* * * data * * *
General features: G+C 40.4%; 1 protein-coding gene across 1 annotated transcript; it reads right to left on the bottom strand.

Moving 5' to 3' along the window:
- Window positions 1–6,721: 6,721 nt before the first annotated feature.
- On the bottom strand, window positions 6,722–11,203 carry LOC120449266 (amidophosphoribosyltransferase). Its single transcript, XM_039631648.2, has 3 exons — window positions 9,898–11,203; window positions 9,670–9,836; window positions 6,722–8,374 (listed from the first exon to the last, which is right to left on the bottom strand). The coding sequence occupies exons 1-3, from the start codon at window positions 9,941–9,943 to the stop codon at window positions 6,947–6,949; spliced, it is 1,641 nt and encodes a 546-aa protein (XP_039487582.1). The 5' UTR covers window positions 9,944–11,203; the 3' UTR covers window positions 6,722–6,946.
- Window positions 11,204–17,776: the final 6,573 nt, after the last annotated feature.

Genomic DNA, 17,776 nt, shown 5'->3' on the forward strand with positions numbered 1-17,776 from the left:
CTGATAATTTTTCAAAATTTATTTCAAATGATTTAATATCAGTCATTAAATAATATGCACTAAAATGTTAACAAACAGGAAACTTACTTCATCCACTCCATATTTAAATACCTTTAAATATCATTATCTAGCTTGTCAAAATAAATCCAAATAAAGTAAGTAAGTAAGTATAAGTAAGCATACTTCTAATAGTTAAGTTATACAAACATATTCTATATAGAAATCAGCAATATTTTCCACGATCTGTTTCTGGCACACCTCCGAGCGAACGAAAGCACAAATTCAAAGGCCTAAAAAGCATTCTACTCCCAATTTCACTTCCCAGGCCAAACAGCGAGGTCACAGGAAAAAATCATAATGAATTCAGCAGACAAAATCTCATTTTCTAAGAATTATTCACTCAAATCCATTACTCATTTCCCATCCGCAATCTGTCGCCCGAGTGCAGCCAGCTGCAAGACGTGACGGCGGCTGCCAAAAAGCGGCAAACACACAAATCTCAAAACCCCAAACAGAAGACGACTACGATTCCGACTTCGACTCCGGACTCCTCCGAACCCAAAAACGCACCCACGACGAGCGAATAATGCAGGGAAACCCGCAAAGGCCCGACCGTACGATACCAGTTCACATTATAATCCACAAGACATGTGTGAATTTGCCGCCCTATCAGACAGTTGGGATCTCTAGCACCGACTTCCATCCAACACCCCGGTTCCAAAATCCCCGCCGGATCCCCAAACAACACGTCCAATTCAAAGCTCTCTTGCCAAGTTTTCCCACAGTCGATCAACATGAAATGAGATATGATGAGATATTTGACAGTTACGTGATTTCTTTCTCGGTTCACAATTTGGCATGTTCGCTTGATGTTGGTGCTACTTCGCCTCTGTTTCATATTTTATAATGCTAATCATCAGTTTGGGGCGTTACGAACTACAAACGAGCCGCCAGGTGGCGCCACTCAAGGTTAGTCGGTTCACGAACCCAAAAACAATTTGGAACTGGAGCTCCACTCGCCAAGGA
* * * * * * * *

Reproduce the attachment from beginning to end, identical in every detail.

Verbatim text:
General features: G+C 40.4%; 1 protein-coding gene across 1 annotated transcript; it reads right to left on the bottom strand.

Moving 5' to 3' along the window:
- Window positions 1–6,721: 6,721 nt before the first annotated feature.
- On the bottom strand, window positions 6,722–11,203 carry LOC120449266 (amidophosphoribosyltransferase). Its single transcript, XM_039631648.2, has 3 exons — window positions 9,898–11,203; window positions 9,670–9,836; window positions 6,722–8,374 (listed from the first exon to the last, which is right to left on the bottom strand). The coding sequence occupies exons 1-3, from the start codon at window positions 9,941–9,943 to the stop codon at window positions 6,947–6,949; spliced, it is 1,641 nt and encodes a 546-aa protein (XP_039487582.1). The 5' UTR covers window positions 9,944–11,203; the 3' UTR covers window positions 6,722–6,946.
- Window positions 11,204–17,776: the final 6,573 nt, after the last annotated feature.

Genomic DNA, 17,776 nt, shown 5'->3' on the forward strand with positions numbered 1-17,776 from the left:
CTGATAATTTTTCAAAATTTATTTCAAATGATTTAATATCAGTCATTAAATAATATGCACTAAAATGTTAACAAACAGGAAACTTACTTCATCCACTCCATATTTAAATACCTTTAAATATCATTATCTAGCTTGTCAAAATAAATCCAAATAAAGTAAGTAAGTAAGTATAAGTAAGCATACTTCTAATAGTTAAGTTATACAAACATATTCTATATAGAAATCAGCAATATTTTCCACGATCTGTTTCTGGCACACCTCCGAGCGAACGAAAGCACAAATTCAAAGGCCTAAAAAGCATTCTACTCCCAATTTCACTTCCCAGGCCAAACAGCGAGGTCACAGGAAAAAATCATAATGAATTCAGCAGACAAAATCTCATTTTCTAAGAATTATTCACTCAAATCCATTACTCATTTCCCATCCGCAATCTGTCGCCCGAGTGCAGCCAGCTGCAAGACGTGACGGCGGCTGCCAAAAAGCGGCAAACACACAAATCTCAAAACCCCAAACAGAAGACGACTACGATTCCGACTTCGACTCCGGACTCCTCCGAACCCAAAAACGCACCCACGACGAGCGAATAATGCAGGGAAACCCGCAAAGGCCCGACCGTACGATACCAGTTCACATTATAATCCACAAGACATGTGTGAATTTGCCGCCCTATCAGACAGTTGGGATCTCTAGCACCGACTTCCATCCAACACCCCGGTTCCAAAATCCCCGCCGGATCCCCAAACAACACGTCCAATTCAAAGCTCTCTTGCCAAGTTTTCCCACAGTCGATCAACATGAAATGAGATATGATGAGATATTTGACAGTTACGTGATTTCTTTCTCGGTTCACAATTTGGCATGTTCGCTTGATGTTGGTGCTACTTCGCCTCTGTTTCATATTTTATAATGCTAATCATCAGTTTGGGGCGTTACGAACTACAAACGAGCCGCCAGGTGGCGCCACTCAAGGTTAGTCGGTTCACGAACCCAAAAACAATTTGGAACTGGAGCTCCACTCGCCAAGGA